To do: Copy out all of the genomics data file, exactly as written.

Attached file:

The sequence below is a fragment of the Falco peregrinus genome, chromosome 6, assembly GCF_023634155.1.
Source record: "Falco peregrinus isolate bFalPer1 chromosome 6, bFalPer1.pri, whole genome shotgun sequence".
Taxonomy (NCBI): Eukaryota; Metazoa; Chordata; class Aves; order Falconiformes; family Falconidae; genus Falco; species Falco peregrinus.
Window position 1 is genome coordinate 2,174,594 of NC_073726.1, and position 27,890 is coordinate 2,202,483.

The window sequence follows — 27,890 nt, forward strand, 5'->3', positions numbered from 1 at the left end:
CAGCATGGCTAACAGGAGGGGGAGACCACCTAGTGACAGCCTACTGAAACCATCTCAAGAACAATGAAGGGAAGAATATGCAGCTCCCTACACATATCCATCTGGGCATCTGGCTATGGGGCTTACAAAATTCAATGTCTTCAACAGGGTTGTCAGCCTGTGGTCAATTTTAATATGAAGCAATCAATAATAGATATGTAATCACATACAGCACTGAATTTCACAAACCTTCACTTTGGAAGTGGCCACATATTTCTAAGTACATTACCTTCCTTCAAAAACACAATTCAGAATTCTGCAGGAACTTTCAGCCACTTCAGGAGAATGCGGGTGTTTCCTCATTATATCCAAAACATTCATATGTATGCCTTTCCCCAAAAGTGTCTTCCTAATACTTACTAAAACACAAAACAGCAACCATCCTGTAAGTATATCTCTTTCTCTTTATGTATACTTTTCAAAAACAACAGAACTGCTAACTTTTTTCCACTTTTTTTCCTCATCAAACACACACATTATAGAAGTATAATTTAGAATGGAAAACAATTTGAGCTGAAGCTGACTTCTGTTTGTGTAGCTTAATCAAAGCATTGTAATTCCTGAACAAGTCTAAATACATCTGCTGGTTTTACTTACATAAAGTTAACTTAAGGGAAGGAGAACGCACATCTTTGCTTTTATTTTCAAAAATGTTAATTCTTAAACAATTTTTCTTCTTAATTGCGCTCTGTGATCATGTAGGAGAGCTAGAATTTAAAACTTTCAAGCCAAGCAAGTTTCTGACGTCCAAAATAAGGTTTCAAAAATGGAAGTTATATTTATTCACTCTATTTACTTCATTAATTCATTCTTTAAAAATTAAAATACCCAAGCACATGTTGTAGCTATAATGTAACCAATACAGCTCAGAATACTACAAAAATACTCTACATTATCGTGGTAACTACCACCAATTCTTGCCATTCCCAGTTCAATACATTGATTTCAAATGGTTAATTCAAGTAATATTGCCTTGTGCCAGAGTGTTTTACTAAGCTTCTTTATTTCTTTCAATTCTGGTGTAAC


The sequence below is a fragment of the Falco peregrinus genome, chromosome 6, assembly GCF_023634155.1.
Source record: "Falco peregrinus isolate bFalPer1 chromosome 6, bFalPer1.pri, whole genome shotgun sequence".
Taxonomy (NCBI): Eukaryota; Metazoa; Chordata; class Aves; order Falconiformes; family Falconidae; genus Falco; species Falco peregrinus.
Window position 1 is genome coordinate 2,174,594 of NC_073726.1, and position 27,890 is coordinate 2,202,483.

The window sequence follows — 27,890 nt, forward strand, 5'->3', positions numbered from 1 at the left end:
CAGCATGGCTAACAGGAGGGGGAGACCACCTAGTGACAGCCTACTGAAACCATCTCAAGAACAATGAAGGGAAGAATATGCAGCTCCCTACACATATCCATCTGGGCATCTGGCTATGGGGCTTACAAAATTCAATGTCTTCAACAGGGTTGTCAGCCTGTGGTCAATTTTAATATGAAGCAATCAATAATAGATATGTAATCACATACAGCACTGAATTTCACAAACCTTCACTTTGGAAGTGGCCACATATTTCTAAGTACATTACCTTCCTTCAAAAACACAATTCAGAATTCTGCAGGAACTTTCAGCCACTTCAGGAGAATGCGGGTGTTTCCTCATTATATCCAAAACATTCATATGTATGCCTTTCCCCAAAAGTGTCTTCCTAATACTTACTAAAACACAAAACAGCAACCATCCTGTAAGTATATCTCTTTCTCTTTATGTATACTTTTCAAAAACAACAGAACTGCTAACTTTTTTCCACTTTTTTTCCTCATCAAACACACACATTATAGAAGTATAATTTAGAATGGAAAACAATTTGAGCTGAAGCTGACTTCTGTTTGTGTAGCTTAATCAAAGCATTGTAATTCCTGAACAAGTCTAAATACATCTGCTGGTTTTACTTACATAAAGTTAACTTAAGGGAAGGAGAACGCACATCTTTGCTTTTATTTTCAAAAATGTTAATTCTTAAACAATTTTTCTTCTTAATTGCGCTCTGTGATCATGTAGGAGAGCTAGAATTTAAAACTTTCAAGCCAAGCAAGTTTCTGACGTCCAAAATAAGGTTTCAAAAATGGAAGTTATATTTATTCACTCTATTTACTTCATTAATTCATTCTTTAAAAATTAAAATACCCAAGCACATGTTGTAGCTATAATGTAACCAATACAGCTCAGAATACTACAAAAATACTCTACATTATCGTGGTAACTACCACCAATTCTTGCCATTCCCAGTTCAATACATTGATTTCAAATGGTTAATTCAAGTAATATTGCCTTGTGCCAGAGTGTTTTACTAAGCTTCTTTATTTCTTTCAATTCTGGTGTAAC